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Tetrachloroethylene

One way tetrachloroethylene (perc) may enter the body is by inhalation of contaminated air into the lungs. Although this compound is rapidly absorbed by the lungs, the amount that is absorbed from the lungs into the bloodstream is influenced by how quickly a person is breathing (inhalation rate), the amount of chemical in the air, how long the person is exposed, the person's body mass and degree of physical activity while being exposed (NYS 1996; ATSDR, 1996b).

Studies with human volunteers indicate that absorption of tetrachloroethylene vapors from the air across the lungs may be greatest during the first few minutes of exposure. Perc absorbed into the blood stream is transported throughout the body and may be temporarily stored (accumulated) in fat tissue and slowly re-released to the blood stream over a period of several days. Absorbed perc can cross the blood-brain and placental-fetus barriers and has been found in fat rich tissues such as the brain, liver and breast milk (NYS, 1996).

The majority of perc absorbed from the lungs into the blood stream leaves the body unchanged in air exhaled from the lungs (EM, 1995). A small percentage of perc that is absorbed into the blood stream is broken down into other compounds (metabolites) in the liver (EM, 1995; ATSDR, 1996b). One metabolite in particular, trichloroacetic acid, is thought to be associated with some of the adverse health effects noted with prolonged inhalation of elevated levels of perc (ATSDR, 1996b). These metabolites leave the body in the urine. Experimental studies indicate that, once exposure has stopped, total elimination from the body may take a few days to a few weeks, depending on the amount of perc that has accumulated in body tissues.

Brief inhalation of large amounts of tetrachloroethylene can adversely effect the central nervous system and result in dizziness, headache, sleepiness, confusion, nausea, difficulty in speaking and walking, unconsciousness and, in extreme instances, death (ATSDR, 1996b). The mucous lining of the eyes, nose and throat may also become irritated (EM, 1995).

Recovery from the adverse central nervous system effects associated with inhalation exposure to perc vapors, in some cases even moderate term exposures, is possible once exposure has stopped (EM, 1995). However, the potential effects of long-term inhalation of relatively low levels of perc vapors are not currently known (ATSDR, 1996b).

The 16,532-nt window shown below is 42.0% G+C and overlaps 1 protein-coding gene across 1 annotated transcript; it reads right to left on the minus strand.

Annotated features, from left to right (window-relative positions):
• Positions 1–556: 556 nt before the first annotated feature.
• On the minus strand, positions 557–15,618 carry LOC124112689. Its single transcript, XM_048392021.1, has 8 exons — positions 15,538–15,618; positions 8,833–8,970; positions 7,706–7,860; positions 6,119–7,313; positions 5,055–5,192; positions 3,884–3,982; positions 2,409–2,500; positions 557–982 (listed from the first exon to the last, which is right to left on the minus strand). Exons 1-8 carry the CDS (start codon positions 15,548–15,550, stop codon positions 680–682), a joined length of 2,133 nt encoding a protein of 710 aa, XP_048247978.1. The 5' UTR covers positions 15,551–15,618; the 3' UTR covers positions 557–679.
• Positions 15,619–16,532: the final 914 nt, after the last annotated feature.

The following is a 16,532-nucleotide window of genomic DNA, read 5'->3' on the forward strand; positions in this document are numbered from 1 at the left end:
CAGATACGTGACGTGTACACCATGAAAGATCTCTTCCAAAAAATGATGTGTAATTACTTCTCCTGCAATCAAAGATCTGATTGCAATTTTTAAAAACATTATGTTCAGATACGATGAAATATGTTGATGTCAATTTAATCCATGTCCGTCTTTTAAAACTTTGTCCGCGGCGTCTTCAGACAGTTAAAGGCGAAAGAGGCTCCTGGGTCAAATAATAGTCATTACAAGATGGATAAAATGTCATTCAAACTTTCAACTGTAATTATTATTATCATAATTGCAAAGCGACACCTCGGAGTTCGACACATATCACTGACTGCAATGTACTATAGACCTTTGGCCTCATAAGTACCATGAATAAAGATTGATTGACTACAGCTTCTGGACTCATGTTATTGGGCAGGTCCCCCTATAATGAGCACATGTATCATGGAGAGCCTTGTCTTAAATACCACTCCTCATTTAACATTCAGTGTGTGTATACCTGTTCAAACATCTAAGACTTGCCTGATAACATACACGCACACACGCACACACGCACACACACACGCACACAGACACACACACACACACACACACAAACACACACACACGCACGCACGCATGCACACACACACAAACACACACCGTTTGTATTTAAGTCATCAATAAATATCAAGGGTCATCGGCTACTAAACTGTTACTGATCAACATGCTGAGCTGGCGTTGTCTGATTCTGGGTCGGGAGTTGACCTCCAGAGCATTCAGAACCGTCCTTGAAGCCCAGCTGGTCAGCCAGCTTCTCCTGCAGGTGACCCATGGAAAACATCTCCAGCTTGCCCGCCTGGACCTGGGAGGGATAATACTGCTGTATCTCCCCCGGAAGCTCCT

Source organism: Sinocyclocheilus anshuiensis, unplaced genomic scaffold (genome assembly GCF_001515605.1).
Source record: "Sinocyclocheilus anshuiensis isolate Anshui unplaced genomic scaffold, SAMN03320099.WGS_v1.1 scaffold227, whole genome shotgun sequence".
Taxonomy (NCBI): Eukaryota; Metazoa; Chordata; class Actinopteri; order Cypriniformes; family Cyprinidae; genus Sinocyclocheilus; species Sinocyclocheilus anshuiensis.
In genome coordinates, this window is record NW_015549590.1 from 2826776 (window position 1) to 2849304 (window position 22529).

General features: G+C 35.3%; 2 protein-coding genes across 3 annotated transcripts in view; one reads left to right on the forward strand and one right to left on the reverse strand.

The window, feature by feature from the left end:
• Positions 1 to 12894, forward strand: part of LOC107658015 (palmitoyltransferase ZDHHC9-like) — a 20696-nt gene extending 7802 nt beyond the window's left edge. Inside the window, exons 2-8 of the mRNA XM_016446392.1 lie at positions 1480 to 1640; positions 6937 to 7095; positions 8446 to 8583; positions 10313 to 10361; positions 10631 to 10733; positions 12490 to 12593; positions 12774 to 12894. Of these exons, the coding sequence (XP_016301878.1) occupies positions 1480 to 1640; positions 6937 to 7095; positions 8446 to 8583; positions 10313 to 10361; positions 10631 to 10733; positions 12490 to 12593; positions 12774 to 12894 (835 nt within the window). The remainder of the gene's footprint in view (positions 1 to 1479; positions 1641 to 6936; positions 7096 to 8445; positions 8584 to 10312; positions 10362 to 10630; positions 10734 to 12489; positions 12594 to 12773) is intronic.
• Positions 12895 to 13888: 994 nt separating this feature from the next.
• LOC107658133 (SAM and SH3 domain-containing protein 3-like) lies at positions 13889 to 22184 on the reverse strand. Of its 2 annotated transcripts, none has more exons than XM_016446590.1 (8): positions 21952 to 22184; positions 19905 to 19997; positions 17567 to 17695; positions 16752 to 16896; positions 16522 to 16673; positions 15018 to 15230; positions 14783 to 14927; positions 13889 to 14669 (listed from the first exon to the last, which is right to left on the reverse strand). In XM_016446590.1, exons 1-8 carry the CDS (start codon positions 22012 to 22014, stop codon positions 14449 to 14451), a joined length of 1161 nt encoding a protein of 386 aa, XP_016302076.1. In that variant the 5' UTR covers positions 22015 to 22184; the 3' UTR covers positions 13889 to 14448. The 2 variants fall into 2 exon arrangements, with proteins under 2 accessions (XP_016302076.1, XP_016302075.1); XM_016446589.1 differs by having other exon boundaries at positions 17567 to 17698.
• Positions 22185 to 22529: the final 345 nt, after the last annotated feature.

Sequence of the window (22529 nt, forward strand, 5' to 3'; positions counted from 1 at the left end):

Some liver and kidney effects may be associated with inhalation of elevated levels of perc. One instance of a reversible adverse cardiac effect associated with inhalation of tetrachloroethylene vapors is noted in the literature.

Limited studies of women exposed to elevated levels of perc in the work place, in a mix of other volatile chemicals, indicate that such exposure may effect the reproductive system and perhaps be related to an increased risk of spontaneous abortion (miscarriage) (ATSDR, 1996b). Because exposure was to more than one chemical at a time, it is not known which chemical or combination of chemicals may be responsible for the health effects noted.

Repeated or prolonged dermal contact with perc can cause skin irritation (ATSDR, 1996b). Potential health effects that may be associated with long term consumption of food and/or drink containing low levels of tetrachloroethylene are not known (ATSDR, 1996b).

Long term experimental studies with laboratory animals exposed to very high levels of perc vapors have noted skin, liver, kidney, cardiac effects and in some cases liver and kidney cancer. Not all such effects have been noted in people who have been exposed to tetrachloroethylene at much lower levels.

Tetrachloroethylene has been classified as Group 2A: Probably Carcinogenic to Humans by the International Agency for Research on Cancer and is generally considered to be an animal carcinogen and probable human carcinogen by the United States Environmental Agency.

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Last Updated: 1/31/03

 

   
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